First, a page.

Earlier this year, Strike Industries emailed me the above photo and asked if I could guess what they had done to make the fiber optic sights on the right brighter than the standard factory fiber optic sight on the far left (with the black mark underneath it). I had a few courageous guesses, but I was wrong, and the answer is far simpler than any of my guesses.
Think back to high school science when they taught you about angle of reflection and Total Internal Reflection. As you increase the angle of light hitting a transparent boundary (like glass) less light travels through the boundary and more light is reflected (up until the Critical Angle is reached where Total Internal Reflection occurs and all the light is reflected back).
Strike Industries experimented with fiber optic sights (light pipes) with angles cut into the end of the pipe which increased the angle of light as it bounced through the pipe. As you can see above, it works!
Light loss is reduced even further because an increased angle of internal reflection decreases the frequency that the light hits the light pipe, so even less light is lost.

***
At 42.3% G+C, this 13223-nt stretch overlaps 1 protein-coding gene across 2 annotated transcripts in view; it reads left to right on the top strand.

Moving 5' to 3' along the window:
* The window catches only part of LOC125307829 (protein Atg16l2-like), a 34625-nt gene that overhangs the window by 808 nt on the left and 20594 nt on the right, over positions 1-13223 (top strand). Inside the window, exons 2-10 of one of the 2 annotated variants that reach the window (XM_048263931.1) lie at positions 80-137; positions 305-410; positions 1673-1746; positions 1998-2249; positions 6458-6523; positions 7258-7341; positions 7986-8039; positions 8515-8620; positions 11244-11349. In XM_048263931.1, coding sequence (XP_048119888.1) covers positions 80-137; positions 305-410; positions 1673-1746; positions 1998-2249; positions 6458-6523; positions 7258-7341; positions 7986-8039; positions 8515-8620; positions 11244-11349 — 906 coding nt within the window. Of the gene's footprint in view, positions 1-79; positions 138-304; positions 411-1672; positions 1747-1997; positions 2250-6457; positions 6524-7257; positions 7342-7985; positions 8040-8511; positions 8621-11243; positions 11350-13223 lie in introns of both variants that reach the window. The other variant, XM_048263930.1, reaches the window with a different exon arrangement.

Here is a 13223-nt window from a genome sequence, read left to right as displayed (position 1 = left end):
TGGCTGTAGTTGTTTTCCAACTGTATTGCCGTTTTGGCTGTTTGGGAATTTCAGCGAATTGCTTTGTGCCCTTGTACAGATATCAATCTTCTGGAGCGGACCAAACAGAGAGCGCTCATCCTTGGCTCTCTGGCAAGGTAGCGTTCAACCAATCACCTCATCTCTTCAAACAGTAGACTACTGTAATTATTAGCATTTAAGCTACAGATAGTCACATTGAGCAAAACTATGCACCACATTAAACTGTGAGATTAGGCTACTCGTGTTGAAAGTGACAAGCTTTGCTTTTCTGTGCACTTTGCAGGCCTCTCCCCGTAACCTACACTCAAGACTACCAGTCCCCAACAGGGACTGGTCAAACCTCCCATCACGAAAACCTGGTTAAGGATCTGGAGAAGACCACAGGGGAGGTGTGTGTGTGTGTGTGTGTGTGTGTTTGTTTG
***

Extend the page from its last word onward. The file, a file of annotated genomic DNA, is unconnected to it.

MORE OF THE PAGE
They also experimented with different cross sections, and adding foil or reflective paint to the underside of the light pipe.
Strike Industries shared their research with us because they want to encourage folks to experiment with these techniques. Their experiments concluded that this concept does not help much indoors, possibly because artificial light is a lot less diffused, but outdoors it is very effective.
Light pipes can be purchased cheaply online. I have seen them selling for $2.60/meter (3.2 ft), which is enough pipe for about 40 front sights. Good luck experimenting!